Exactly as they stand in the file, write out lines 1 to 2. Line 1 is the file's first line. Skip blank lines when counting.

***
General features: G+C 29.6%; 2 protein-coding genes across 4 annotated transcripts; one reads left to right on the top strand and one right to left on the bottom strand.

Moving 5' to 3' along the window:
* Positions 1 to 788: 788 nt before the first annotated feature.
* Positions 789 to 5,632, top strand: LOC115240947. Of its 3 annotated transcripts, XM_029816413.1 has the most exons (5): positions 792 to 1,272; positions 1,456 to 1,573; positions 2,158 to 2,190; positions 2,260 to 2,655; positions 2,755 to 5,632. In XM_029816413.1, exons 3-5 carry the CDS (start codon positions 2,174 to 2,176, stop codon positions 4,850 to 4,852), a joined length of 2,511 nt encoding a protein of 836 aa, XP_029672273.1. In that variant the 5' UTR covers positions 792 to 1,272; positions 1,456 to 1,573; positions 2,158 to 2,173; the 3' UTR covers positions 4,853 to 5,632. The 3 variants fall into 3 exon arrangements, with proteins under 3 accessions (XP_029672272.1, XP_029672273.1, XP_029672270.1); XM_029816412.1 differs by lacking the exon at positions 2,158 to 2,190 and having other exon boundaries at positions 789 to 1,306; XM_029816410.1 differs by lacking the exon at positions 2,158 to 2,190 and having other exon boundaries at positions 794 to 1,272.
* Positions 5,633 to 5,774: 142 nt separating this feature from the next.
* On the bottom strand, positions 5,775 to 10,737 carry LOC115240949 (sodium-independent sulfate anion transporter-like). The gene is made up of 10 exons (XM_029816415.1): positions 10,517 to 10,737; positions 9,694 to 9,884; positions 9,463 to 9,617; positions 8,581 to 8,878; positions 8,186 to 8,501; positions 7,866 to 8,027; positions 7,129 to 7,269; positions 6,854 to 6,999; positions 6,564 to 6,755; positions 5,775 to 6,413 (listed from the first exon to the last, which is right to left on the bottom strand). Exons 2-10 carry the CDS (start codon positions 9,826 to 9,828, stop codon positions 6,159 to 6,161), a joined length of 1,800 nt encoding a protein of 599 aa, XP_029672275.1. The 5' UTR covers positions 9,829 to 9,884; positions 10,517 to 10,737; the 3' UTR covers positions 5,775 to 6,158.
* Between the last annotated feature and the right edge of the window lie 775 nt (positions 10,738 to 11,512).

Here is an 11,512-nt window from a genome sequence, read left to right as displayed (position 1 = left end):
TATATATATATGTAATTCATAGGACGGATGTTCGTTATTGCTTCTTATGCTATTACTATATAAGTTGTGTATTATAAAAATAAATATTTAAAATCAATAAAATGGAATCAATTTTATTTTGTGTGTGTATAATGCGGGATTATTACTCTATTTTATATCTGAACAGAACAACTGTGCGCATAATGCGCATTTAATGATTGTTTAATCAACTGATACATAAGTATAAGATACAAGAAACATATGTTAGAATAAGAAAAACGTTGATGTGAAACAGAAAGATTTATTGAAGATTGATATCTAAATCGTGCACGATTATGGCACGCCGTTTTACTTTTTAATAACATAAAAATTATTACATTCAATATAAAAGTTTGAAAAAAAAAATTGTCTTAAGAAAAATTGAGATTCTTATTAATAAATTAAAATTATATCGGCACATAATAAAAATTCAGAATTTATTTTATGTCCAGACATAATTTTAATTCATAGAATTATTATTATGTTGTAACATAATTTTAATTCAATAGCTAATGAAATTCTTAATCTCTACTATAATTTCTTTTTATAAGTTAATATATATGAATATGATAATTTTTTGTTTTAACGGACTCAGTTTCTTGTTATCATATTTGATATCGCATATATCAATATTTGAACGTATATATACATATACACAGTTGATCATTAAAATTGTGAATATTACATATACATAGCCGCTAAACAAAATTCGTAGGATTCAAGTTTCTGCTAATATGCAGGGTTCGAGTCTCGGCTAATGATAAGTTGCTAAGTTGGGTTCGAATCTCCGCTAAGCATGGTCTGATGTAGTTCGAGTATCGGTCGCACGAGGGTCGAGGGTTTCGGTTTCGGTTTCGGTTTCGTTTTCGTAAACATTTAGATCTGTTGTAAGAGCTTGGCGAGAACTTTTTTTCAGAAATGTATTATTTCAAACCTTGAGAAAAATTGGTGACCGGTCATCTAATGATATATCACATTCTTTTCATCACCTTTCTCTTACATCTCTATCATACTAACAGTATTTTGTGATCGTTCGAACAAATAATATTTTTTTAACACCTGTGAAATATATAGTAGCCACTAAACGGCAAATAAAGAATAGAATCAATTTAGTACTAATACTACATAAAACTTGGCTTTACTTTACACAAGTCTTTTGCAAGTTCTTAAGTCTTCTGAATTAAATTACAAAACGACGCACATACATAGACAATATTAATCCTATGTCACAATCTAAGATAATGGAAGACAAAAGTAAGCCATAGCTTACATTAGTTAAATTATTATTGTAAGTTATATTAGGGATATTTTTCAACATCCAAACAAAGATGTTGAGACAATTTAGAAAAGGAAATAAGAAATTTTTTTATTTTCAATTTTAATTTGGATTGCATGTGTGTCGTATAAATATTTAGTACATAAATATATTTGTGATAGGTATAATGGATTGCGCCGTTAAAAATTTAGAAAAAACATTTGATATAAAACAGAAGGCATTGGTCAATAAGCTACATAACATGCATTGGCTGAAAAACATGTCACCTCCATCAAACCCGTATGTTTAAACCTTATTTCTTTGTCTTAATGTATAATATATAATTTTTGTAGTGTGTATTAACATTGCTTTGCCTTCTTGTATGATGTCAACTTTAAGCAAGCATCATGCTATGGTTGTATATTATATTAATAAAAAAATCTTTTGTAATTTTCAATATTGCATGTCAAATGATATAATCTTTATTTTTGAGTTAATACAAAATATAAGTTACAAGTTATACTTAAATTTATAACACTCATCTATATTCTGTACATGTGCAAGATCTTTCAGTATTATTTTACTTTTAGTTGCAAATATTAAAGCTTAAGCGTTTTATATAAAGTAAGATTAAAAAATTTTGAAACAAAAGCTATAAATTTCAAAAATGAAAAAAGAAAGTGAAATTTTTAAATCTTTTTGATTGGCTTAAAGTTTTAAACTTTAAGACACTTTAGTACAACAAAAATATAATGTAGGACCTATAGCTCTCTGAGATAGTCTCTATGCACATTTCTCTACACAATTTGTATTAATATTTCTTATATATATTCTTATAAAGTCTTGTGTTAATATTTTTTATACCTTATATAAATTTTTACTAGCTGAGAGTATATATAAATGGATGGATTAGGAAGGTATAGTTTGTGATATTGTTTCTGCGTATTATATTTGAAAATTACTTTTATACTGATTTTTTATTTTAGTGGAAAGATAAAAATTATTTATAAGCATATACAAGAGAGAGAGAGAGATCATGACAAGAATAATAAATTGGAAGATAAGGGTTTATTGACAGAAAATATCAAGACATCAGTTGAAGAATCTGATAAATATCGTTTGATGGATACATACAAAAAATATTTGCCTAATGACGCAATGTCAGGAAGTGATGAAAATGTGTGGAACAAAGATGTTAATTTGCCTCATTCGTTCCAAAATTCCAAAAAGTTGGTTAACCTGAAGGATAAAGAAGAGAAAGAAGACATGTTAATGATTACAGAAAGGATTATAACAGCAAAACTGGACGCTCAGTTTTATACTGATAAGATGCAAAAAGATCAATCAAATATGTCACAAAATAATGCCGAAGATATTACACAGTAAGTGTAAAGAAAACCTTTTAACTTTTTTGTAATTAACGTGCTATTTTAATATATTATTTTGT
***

General features: G+C 29.6%; 2 protein-coding genes across 4 annotated transcripts; one reads left to right on the top strand and one right to left on the bottom strand.

Moving 5' to 3' along the window: